tim: Tim with short hair, smiling, wearing a black jacket over a white T-shirt (Default)
[personal profile] tim
A bit far afield from the subject of the previous post, but here are some more reasons why you might want to think about teaching yourself to talk about cis people and trans people rather than people who are biologically some gender or the other:

  • Because of the popular belief that trans women aren't "biologically female", many US states will deny such a person the right to correct her birth certificate to reflect her gender. (Same for trans men.) While cis people always have the right to have government-issued documentation that reflects their social gender, trans people are frequently denied that right. The justification for this inequality is that government-issued documentation reflects one's "biological gender". Being denied the right to carry documentation that doesn't reflect the gender one socially presents as -- again, a right that cis people never have to think twice about -- renders one vulnerable to rape and other physical assault.

  • Because of the popular belief that trans men aren't "biologically male", a trans man's health insurance company can deny him medically necessary care for no reason other than the concept that such care is intended to change one's sex or gender. (Same for trans women.) Even though the American Medical Association's stance is that treatment that brings one's physical characteristics into line with one's biological (neurological) sex is medically necessary, the non-evidence-based notion that transitioning is a matter of "changing sex" or "changing gender" provides a political foundation for the systematic denial of health care to some people. For many trans people, said health care is a matter of life and death; one recent study showed that 41% of trans people attempt suicide at some point in their life.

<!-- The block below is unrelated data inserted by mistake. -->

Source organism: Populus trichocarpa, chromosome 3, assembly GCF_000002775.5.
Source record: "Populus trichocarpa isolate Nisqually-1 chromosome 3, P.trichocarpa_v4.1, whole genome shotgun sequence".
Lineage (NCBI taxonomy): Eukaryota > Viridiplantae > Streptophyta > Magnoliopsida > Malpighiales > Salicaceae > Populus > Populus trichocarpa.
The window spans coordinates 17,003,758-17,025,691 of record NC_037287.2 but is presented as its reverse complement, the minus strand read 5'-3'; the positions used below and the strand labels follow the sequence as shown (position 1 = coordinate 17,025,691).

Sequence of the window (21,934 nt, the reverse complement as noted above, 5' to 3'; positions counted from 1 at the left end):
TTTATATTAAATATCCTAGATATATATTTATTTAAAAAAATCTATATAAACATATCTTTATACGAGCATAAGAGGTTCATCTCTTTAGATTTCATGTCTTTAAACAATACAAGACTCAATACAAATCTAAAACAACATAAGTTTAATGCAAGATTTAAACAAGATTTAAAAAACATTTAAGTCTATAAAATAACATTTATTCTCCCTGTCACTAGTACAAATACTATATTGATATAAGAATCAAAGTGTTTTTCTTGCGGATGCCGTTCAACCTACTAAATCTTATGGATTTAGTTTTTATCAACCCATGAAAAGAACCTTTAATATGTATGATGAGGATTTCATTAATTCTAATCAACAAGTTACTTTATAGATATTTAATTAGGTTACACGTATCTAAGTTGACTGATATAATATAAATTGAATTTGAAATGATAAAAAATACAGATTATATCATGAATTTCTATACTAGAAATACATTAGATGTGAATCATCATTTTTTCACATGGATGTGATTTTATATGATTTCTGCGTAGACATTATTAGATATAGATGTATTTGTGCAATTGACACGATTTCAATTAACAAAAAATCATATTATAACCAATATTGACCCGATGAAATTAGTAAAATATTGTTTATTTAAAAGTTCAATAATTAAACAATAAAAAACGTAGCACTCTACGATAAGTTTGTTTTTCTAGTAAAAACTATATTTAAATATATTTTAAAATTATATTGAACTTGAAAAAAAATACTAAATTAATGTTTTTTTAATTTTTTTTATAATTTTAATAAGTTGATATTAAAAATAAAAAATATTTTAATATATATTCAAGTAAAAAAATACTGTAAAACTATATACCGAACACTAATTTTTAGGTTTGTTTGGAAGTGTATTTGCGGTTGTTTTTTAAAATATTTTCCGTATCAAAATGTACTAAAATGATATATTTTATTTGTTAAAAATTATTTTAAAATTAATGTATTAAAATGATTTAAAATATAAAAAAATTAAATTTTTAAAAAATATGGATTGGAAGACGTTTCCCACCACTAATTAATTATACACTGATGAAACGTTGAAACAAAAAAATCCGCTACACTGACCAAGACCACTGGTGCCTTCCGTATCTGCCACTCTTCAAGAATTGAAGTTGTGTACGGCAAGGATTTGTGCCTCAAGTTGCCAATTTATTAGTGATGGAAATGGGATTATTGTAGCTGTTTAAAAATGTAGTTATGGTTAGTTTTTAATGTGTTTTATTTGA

• The notion that it's possible to "discover" that a trans woman is "biologically male" is the foundation for the trans-panic defense, which means that a cis man can murder a trans woman with no legal consequences if he has sex with her while fully aware of her trans status and later regrets it. Similar reasoning is used to legally deny trans people such luxuries as the right to use a public bathroom.


So usage of terms like "biologically male" and "biologically female" is not harmless imprecision, and calling it out is not mere PC policing. Language is the primary tool used to reinforce the culture of oppression of those who can't or won't live with their arbitrarily assigned gender, so the language you choose to use affects whether you participate in reinforcing a certain culture of violence, or in actively resisting it. Of course, the consequences of that oppression are all too real.

(no subject)

Date: 2011-04-26 09:36 pm (UTC)
winterkoninkje: Shadowcrane (Default)
From: [personal profile] winterkoninkje
Similar reasoning is used to legally deny trans people such luxuries as the right to use a public bathroom.

In related news, today's paper had a story about a transwoman being brutally assaulted by another woman for "being in the wrong bathroom". The locale? Why, the fabulous Baltimore of course, the same place where black-on-white hate crimes made the news more than once in the two years I lived there. Apparently trans-panic ain't just for sex anymore.

(no subject)

Date: 2011-04-27 10:21 pm (UTC)
winterkoninkje: Shadowcrane (Default)
From: [personal profile] winterkoninkje
Apologies for any derailing, but no it's not racist. Black people were charged for physical assault against white people for what appeared to be, and were admitted by the defendants to be, racially motivated reasons. The terms I used merely capture the facts of the cases in question.

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tim: Tim with short hair, smiling, wearing a black jacket over a white T-shirt (Default)
Tim Chevalier

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